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Towards Secure and Self-Diagnosable Optical Networks



Given the pivotal role of optical networks in supporting critical societal services, their robustness to deliberate attacks targeting disruption at the physical layer requires advanced approaches for security assurance, diagnostics and response. This paper analyzes the necessary advancements in optical network security needed to achieve secure and self-diagnosable systems. Keywords-optical network security, attack signature, security diagnostics, attack-aware network design, attack detection, attack recovery.
Towards Secure and Self-Diagnosable
Optical Networks
Marija Furdek
School of Electrical Engineering and Computer Science
KTH Royal Institute of Technology
Stockholm, Sweden
AbstractGiven the pivotal role of optical networks in
supporting critical societal services, their robustness to
deliberate attacks targeting disruption at the physical layer
requires advanced approaches for security assurance,
diagnostics and response. This paper analyzes the necessary
advancements in optical network security needed to achieve
secure and self-diagnosable systems.
Keywordsoptical network security, attack signature,
security diagnostics, attack-aware network design, attack
detection, attack recovery.
Optical networks are a critical part of communication
infrastructure responsible for transferring immense amounts
of data generated by services indispensable for a vital and
functional society. Security breaches that violate
confidentiality, integrity or availability of communication at
the optical layer can proliferate to multiple network layers
that reside on top of it, magnifying the detrimental effects
across the entire network stack. In spite of such tremendous
significance, optical communication infrastructure has
traditionally been viewed as secure, and little attention has
been paid to optical network security. In a changing cyber-
security landscape, where malicious attacks are in general
becoming ever larger in size, magnitude and sophistication,
and the deployment of critical optical network infrastructure
is widely exceeding a secure perimeter, optical network
security is receiving increasing attention from researchers in
industry and academia.
Optical-layer security threats are typically categorized
using the well-established division according to the objective
of the attacker into eavesdropping and service disruption
attacks. In an eavesdropping attack, the adversary gains
unauthorized access to the optical signal (e.g., by bending the
fiber and detecting the leaked light) and the unprotected
carried data. The carried information can be protected by
encrypting it at different network layers. More and more
equipment vendors offer devices for ‘in-flight’ data
encryption at the optical layer to protect the aggregate data at
line rates beyond 100/200 Gbit/s, allowing for secure end-to-
end communication between data centers and enterprise
sites. In addition, significant efforts are invested into post-
quantum cryptography and quantum key distribution, which
are out of scope of this study.
In service disruption attacks, which are in the focus of
this paper, the attacker can damage critical optical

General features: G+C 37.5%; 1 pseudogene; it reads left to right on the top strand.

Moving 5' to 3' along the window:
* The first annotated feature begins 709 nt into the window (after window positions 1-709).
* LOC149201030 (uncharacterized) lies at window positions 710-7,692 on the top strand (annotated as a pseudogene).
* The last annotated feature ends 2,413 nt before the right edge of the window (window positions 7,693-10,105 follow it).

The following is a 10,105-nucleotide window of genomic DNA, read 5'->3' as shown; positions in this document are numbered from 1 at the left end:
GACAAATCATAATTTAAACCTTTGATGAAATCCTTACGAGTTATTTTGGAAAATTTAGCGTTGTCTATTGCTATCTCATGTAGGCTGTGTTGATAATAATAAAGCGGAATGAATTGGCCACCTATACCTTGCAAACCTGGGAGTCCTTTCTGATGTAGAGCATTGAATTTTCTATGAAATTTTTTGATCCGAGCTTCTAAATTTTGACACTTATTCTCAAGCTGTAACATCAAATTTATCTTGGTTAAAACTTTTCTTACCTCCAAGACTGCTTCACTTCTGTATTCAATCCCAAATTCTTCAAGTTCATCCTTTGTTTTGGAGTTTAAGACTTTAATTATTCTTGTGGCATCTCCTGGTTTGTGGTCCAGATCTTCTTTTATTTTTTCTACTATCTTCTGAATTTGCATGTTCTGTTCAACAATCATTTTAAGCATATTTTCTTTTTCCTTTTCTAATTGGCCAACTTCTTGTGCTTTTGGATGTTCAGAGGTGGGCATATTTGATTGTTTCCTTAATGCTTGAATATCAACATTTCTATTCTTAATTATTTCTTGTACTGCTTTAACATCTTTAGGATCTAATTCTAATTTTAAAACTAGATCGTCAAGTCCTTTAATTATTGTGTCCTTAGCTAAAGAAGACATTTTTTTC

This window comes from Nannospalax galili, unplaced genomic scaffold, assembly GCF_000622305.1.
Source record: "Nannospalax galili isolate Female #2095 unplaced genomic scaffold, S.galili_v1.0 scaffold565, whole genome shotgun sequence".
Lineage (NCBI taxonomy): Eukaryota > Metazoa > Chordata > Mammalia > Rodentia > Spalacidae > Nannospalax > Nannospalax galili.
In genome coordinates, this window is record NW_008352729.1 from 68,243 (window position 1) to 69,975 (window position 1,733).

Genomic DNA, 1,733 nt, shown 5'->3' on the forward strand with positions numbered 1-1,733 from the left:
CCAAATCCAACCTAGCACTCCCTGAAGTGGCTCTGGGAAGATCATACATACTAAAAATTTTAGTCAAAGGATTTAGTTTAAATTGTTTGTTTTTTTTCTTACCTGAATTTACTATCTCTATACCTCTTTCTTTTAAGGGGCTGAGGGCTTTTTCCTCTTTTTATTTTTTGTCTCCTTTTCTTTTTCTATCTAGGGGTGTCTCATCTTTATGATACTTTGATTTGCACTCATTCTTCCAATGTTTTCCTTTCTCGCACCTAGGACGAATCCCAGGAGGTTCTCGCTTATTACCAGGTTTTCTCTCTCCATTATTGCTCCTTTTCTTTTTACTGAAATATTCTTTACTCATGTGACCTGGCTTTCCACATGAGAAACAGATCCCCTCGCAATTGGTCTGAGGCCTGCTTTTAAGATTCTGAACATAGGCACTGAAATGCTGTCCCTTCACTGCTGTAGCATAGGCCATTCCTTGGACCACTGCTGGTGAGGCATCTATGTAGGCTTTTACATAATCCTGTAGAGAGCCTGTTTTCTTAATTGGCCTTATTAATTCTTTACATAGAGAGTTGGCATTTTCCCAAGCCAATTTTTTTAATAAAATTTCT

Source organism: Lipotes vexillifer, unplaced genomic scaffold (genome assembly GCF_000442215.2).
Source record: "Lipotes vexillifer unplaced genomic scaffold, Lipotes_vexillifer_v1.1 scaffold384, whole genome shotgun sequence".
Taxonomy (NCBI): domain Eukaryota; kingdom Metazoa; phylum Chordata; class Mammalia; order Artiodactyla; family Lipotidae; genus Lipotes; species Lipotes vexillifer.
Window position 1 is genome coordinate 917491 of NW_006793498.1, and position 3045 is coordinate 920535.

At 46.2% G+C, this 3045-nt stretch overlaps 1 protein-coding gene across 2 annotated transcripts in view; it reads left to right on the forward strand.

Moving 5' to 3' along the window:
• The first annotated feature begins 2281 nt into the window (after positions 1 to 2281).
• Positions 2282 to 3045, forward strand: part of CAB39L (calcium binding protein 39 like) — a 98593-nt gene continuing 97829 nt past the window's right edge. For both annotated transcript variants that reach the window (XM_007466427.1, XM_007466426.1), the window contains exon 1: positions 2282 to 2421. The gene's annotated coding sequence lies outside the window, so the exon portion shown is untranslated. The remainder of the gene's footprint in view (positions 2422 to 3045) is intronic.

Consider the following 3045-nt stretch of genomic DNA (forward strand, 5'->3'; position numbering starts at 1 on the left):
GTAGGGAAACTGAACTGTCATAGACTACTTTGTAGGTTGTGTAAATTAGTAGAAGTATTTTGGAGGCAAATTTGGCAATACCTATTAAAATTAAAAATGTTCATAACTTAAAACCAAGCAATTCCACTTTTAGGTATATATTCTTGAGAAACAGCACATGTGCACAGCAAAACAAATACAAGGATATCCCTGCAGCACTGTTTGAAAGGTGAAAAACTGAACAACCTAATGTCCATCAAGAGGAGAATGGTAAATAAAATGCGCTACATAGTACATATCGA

components (e.g., cut an important fiber link or disable a
node), insert a harmful signal (e.g., jamming), or tamper with
the properties of the carried signals (e.g., via external
modulation) and degrade their quality [1]. In order to
increase the security of the optical network from such
attacks, substantial, multifaceted efforts are needed in
developing advanced security assurance, diagnostics, and
threat response approaches. Security assurance encompasses
actions aimed at assuring a certain level of security and
managing the related risks. Security diagnostics entail
detection of security breaches and identification of their
cause. Threat response refers to handling of security
incidents and recovery of affected services. The challenges in
realizing the above approaches in optical networks emanate
from several complicating factors. These primarily refer to
the high heterogeneity and complexity of the optical network
infrastructure shared among a multitude of users and
services, the technological and deployment limitations of
optical performance monitoring (OPM) devices, the limited
availability of physical-layer security information to the
network management system, the lack of data analytic
frameworks for attack identification and incident response
approaches, and the immense amount of traffic stressing the
scalability of security approaches. The remainder of this
paper summarizes key challenges and outlines possible
solutions towards enabling secure and self-diagnosable
optical networks.
Today’s optical networks are a multi-domain ecosystem
of heterogeneous devices with diverse capabilities, ranging
from legacy equipment with low flexibility to programmable
and agile state-of-the-art components. Moreover, they
aggregate traffic from multiple services with different
security requirements, and carry it across large geographical
areas with different geopolitical circumstances, making
security assurance and risk assessment challenging.
A basic security measure is to minimize the attack
surface, i.e., network exposure to attack, potential intrusion
points, or the extent of potentially incurred damage. At the
optical layer, this can entail, for example, designing the
network topology in a way which aggravates the effort an
attacker needs to invest into causing wide-spread service
disruption. In a data center environment, where replicas of